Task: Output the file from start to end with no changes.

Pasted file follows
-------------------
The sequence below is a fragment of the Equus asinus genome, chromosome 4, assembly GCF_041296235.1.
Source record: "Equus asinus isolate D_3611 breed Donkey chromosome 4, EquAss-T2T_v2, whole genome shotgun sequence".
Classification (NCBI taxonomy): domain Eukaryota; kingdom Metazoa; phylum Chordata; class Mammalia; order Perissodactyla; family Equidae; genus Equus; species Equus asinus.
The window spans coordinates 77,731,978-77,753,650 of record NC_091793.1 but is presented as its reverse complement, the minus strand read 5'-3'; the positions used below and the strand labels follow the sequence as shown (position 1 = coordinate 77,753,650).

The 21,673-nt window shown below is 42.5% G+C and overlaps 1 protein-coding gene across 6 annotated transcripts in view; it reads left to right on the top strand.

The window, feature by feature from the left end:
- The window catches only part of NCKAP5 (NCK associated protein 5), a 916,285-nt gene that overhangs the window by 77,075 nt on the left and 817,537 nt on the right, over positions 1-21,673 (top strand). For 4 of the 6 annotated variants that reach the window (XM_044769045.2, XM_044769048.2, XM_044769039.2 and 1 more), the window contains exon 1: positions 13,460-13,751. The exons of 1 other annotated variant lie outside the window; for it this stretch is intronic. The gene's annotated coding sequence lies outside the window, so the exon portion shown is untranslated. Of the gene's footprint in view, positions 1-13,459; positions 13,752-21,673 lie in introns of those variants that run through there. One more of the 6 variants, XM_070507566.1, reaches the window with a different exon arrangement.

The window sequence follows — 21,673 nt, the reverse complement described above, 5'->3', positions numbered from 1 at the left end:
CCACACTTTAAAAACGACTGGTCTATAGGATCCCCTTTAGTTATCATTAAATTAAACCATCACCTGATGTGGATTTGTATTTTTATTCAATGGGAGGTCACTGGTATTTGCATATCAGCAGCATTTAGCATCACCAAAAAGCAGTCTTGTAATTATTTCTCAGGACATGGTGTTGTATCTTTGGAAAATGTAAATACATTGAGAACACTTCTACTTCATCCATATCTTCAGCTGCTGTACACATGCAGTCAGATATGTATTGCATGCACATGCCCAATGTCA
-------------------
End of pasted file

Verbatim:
The sequence below is a fragment of the Equus asinus genome, chromosome 4, assembly GCF_041296235.1.
Source record: "Equus asinus isolate D_3611 breed Donkey chromosome 4, EquAss-T2T_v2, whole genome shotgun sequence".
Classification (NCBI taxonomy): domain Eukaryota; kingdom Metazoa; phylum Chordata; class Mammalia; order Perissodactyla; family Equidae; genus Equus; species Equus asinus.
The window spans coordinates 77,731,978-77,753,650 of record NC_091793.1 but is presented as its reverse complement, the minus strand read 5'-3'; the positions used below and the strand labels follow the sequence as shown (position 1 = coordinate 77,753,650).

The 21,673-nt window shown below is 42.5% G+C and overlaps 1 protein-coding gene across 6 annotated transcripts in view; it reads left to right on the top strand.

The window, feature by feature from the left end:
- The window catches only part of NCKAP5 (NCK associated protein 5), a 916,285-nt gene that overhangs the window by 77,075 nt on the left and 817,537 nt on the right, over positions 1-21,673 (top strand). For 4 of the 6 annotated variants that reach the window (XM_044769045.2, XM_044769048.2, XM_044769039.2 and 1 more), the window contains exon 1: positions 13,460-13,751. The exons of 1 other annotated variant lie outside the window; for it this stretch is intronic. The gene's annotated coding sequence lies outside the window, so the exon portion shown is untranslated. Of the gene's footprint in view, positions 1-13,459; positions 13,752-21,673 lie in introns of those variants that run through there. One more of the 6 variants, XM_070507566.1, reaches the window with a different exon arrangement.

The window sequence follows — 21,673 nt, the reverse complement described above, 5'->3', positions numbered from 1 at the left end:
CCACACTTTAAAAACGACTGGTCTATAGGATCCCCTTTAGTTATCATTAAATTAAACCATCACCTGATGTGGATTTGTATTTTTATTCAATGGGAGGTCACTGGTATTTGCATATCAGCAGCATTTAGCATCACCAAAAAGCAGTCTTGTAATTATTTCTCAGGACATGGTGTTGTATCTTTGGAAAATGTAAATACATTGAGAACACTTCTACTTCATCCATATCTTCAGCTGCTGTACACATGCAGTCAGATATGTATTGCATGCACATGCCCAATGTCA